Antibiotics: Reconciling profit and sustainable use

Companies should be rewarded for developing antibiotics. But only if – at least for a certain time – a new drug remains robust in the face of bacterial resistance.

By rewarding the long-term effectiveness of antibiotics, the profit motives of pharmaceutical companies can be reconciled with the sustainable use of these drugs. The idea of a group of researchers at the University of Geneva, working together with Swedish and Canadian colleagues, is convincingly simple. But the economic reality in antibiotic research and development isn’t. Antibiotics are cheap compared to other drugs, but their development costs the same – if not more.

That’s why large financial incentives to accelerate antibiotic research and development, such as market entry rewards, are being considered by governments around the world. “But at the same time, we need to restrict the use of potential new drugs in order to prevent the development of bacterial resistance”, says Chantal Morel, health economist at the University of Geneva, “and this again diminishes the prospects for profits”.

Good performance increases the reward

To resolve this contradiction, Morel and her colleagues propose adding a performance component to any scheme that rewards the results of antibiotic development on a large scale. By way of comparison, the UK government’s Antimicrobial Resistance (AMR) review group has proposed a reward as high as USD 1.6 bn for bringing an antibiotic to market. With a performance component, this reward could be split: a company would receive a fixed sum of USD 1bn at the time of market approval plus conditional payments at years 5, 10, 15 and 20, depending on whether the product maintains its effectiveness.

This approach has the real strength of being able (at least partially) to decouple the profitability of developing a new antibiotic from the volume sold. The expected benefits are two-fold, as Morel explains: “First, companies would be incentivised to promote antibiotics less aggressively in order to avoid overuse. Second, firms would from the outset be guided towards real innovation – i.e. towards advancing candidate products that show the greatest likelihood of long-lasting effectiveness”.

It’s time to fix the details

The discussion about market entry rewards, with or without a performance component, has been going on for several years. So far, however, governments have not made any binding commitments. This makes it very difficult to win over companies to support these schemes. In talks with firms’ representatives, Chantal Morel has obtained a clear response: “As long as the rewards are so vague, private companies won’t invest”, she says. And while a performance component might be interesting for them, its exact mechanisms have to be defined in binding terms. That’s what Chantal Morel and her colleagues are working on at the moment. Two key aspects need to be addressed: How big should the bonus be? And how will the effectiveness of a drug be measured over time?

How much exactly?

“To sufficiently incentivise the industry, the bonus must exceed the profits it is foregoing through the constraints on its business, while at the same time respecting taxpayers or other funders of the scheme”, says Chantal Morel. The researchers are navigating those divergent interests in a close dialogue with decision-makers from government agencies and industry, mainly in European countries. They are also elaborating proposals that should deter companies from not selling drugs at all in certain countries just to secure the bonus. One solution would be for drug companies seeking the bonus to agree to provide their product when requested by qualifying buyers who meet the requirements for responsible use. “Supply would thus be triggered by justified requests for the product rather than by the companies’ promotional activities”, Morel explains.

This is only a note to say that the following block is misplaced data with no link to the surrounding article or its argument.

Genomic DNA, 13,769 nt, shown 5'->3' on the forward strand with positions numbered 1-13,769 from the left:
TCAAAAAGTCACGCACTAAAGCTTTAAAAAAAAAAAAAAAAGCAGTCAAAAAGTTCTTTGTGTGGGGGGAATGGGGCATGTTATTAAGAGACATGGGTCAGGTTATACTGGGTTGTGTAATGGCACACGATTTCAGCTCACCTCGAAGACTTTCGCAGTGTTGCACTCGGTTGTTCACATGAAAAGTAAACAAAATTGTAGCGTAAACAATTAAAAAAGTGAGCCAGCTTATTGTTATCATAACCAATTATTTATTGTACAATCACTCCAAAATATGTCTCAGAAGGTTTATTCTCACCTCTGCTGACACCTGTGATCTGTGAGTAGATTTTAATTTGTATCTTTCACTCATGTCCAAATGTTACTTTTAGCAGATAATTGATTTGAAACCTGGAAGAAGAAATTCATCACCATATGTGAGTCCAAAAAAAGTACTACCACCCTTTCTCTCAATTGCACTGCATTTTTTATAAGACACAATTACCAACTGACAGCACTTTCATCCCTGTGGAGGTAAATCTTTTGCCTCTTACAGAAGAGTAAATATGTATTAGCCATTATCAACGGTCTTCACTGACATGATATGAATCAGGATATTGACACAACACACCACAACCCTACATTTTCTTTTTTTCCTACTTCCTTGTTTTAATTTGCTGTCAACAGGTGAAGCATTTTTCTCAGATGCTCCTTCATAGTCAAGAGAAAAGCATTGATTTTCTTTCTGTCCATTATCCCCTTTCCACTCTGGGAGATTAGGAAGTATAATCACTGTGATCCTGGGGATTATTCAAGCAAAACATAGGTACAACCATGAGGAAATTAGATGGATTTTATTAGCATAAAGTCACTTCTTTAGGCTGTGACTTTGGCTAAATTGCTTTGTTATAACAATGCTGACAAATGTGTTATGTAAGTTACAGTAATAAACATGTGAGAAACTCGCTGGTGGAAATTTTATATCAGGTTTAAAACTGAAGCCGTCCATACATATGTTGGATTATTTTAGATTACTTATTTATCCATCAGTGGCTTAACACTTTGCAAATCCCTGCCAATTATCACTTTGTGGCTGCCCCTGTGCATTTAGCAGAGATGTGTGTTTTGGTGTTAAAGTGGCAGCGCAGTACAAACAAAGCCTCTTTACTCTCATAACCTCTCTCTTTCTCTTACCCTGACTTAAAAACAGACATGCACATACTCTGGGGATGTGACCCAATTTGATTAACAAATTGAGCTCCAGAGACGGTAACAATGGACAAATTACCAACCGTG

Measuring the effectiveness of drugs

At the heart of the proposed mechanism is the drug’s effectiveness over time. This in general is defined by the amount of an active ingredient that is needed to inhibit the targeted pathogenic bacteria. At present, such data is not routinely gathered on a large scale for new antibiotics. In fact, the surveillance of antibiotic resistance has until now been focused on a small number of infections and pathogens and on a limited number of older antibiotics. Furthermore, it is mostly done in high-income countries.

However, new surveillance methods are developing quickly, and these will allow us to gain a more accurate, comprehensive and up-to-date picture of the situation. Nevertheless, all involved parties need to agree on thresholds for precisely determining when a drug’s overall efficacy – or lack of efficacy – has been established.

Who will take the first step? Pioneers welcome!

Chantal Morel and her team can show exactly how the system would work and what it would need – and that it would be a win-win situation for everyone. But to establish it, a large number of actors will have to work together, from governments to companies to scientists. Ideally, market-entry rewards with a performance component would be organised on an international basis, as Chantal Morel says. But as is so often the case, it is individual countries that must take the first step. At present, the UK and Sweden are outstanding examples of countries seriously discussing novel schemes to re-ignite antibiotic research and development. But for Chantal Morel it’s clear that Switzerland should also take a leading role here: “Switzerland not only has the necessary resources, it is also home to a strong research-based industry. That puts it in an ideal position to do pioneering work in this area”.